The Public Eye: Prop. 1A — No Answer to California’s Problem

By Bob Burnett
Thursday April 30, 2009 - 06:52:00 PM

Polls indicate that California voters are confused about Proposition 1A, which comes up for a vote on May 19. While Gov. Arnold Schwarz-enegger is for 1A, the California Republican Party opposes it. California Democrats are similarly split. Proposition 1A is unusually contentious because it proposes to fix a symptom rather than the underlying problem. 

California’s finances are in shambles because the budget process makes no sense. California is one of three states requiring a two-thirds legislative majority to pass a budget. Year after year, Republicans are able to highjack the process.  

The latest California registration statistics show Democrats widening their lead over Republicans, 44.6 percent to 31.1 percent, with 20 percent “decline to state” and 4.4 percent scattered among other parties. Republicans don’t have a majority of registered voters in a single congressional or legislative district and Washington Dems are talking about picking up eight new California congressional seats in 2010. 

Given the rising tide of voter support, why have state Democrats been so timid? 

The answer stems from February’s draconian bloody budget battle. After weeks of stalemate, and several consecutive all-night sessions, on Feb. 19 the California Legislature reached a two-part budget agreement. It closed the state’s $41 billion deficit through a combination of temporary tax increases, painful permanent service cuts, and $5.4 billion in new borrowing. However, to reach accord with a handful of Republican legislators to get the two-thirds majority required to pass the budget, Democrats were forced to agree to six budget-related propositions, including Proposition 1A that mandates a permanent spending cap.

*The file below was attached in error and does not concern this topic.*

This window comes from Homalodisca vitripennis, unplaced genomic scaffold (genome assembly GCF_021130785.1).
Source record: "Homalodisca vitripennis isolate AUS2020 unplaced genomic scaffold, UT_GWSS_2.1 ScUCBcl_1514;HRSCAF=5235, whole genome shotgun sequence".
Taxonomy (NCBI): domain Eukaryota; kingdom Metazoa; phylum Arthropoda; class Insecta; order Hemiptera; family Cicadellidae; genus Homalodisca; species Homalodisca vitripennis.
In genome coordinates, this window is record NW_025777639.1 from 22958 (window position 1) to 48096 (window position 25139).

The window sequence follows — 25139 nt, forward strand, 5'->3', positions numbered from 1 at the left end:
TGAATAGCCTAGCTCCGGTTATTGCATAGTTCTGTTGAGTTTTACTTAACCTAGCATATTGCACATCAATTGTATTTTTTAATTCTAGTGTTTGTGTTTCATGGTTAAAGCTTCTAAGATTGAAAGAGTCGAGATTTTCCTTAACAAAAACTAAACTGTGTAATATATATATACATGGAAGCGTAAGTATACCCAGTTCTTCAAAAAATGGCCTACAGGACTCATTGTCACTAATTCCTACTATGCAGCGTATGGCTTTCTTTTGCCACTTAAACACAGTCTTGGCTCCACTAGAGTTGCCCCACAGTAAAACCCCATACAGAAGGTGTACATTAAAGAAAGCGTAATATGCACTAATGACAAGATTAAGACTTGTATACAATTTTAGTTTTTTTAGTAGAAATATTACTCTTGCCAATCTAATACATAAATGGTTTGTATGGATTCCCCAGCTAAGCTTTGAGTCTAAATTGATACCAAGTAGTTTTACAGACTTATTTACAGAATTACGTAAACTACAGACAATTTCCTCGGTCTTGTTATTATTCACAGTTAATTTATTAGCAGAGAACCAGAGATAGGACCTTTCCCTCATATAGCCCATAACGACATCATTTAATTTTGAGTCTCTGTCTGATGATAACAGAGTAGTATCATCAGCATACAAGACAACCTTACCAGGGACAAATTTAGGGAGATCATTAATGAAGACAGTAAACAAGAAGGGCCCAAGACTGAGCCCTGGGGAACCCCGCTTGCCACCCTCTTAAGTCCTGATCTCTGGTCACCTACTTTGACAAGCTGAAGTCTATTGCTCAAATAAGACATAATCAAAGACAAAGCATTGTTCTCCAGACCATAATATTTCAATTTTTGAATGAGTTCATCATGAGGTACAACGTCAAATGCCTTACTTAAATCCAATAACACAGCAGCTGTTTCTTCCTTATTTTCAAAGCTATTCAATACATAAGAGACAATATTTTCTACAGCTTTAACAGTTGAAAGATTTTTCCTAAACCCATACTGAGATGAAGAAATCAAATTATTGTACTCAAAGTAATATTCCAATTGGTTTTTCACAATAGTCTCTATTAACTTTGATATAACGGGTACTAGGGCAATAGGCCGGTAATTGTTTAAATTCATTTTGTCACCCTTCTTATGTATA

Apparently, California’s Democratic leaders chose the lesser of two evils, freezing expenditures at current levels, rather than have California go an indeterminate period with no budget. The same leaders entered into a Faustian bargain with Schwarzenegger wherein they would support Proposition 1A. 

In classic dark humor, a robber demands “Your money or your life” and the victim responds “Take my life; I’m saving my money for my old age.” The logic of California Democratic leaders is similarly nonsensical.  

Proposition 1A prohibits legislators from taking full advantage of additional revenues when California comes out of the recession and, instead, subjects service increases to an impenetrable equation that locks spending to a baseline that is already too low to guarantee provision of adequate services. In addition, Proposition 1A shifts responsibility for future budget decisions away from the legislature and onto invisible state employees who would have to decipher the proposition’s abstruse language and perform the linear regression analysis required to determine the revenue cap. And Proposition 1A allows the governor to make unilateral mid-year budget cuts. 

If Proposition 1A passes, most ob-servers expect painful degradation of service. Jean Ross, executive director of the California Budget Project, notes, “The baseline established by the proposed formula would be $14.2 billion below the amount needed to support the 2010-11 budget based on the governor’s long-term forecast.” 

It’s clear that California’s Democratic legislators were between the proverbial rock and a hard place and tried to do the best they could. But that’s no excuse. It’s not enough to put a temporary budget fix in place. The fundamental problem needs to be addressed. 

In the June 2010 primary election, voters will be given the opportunity to change the rules governing the California budget process. In the meantime, Proposition 1A should be rejected. 


Bob Burnett is a Berkeley writer. He can be reached at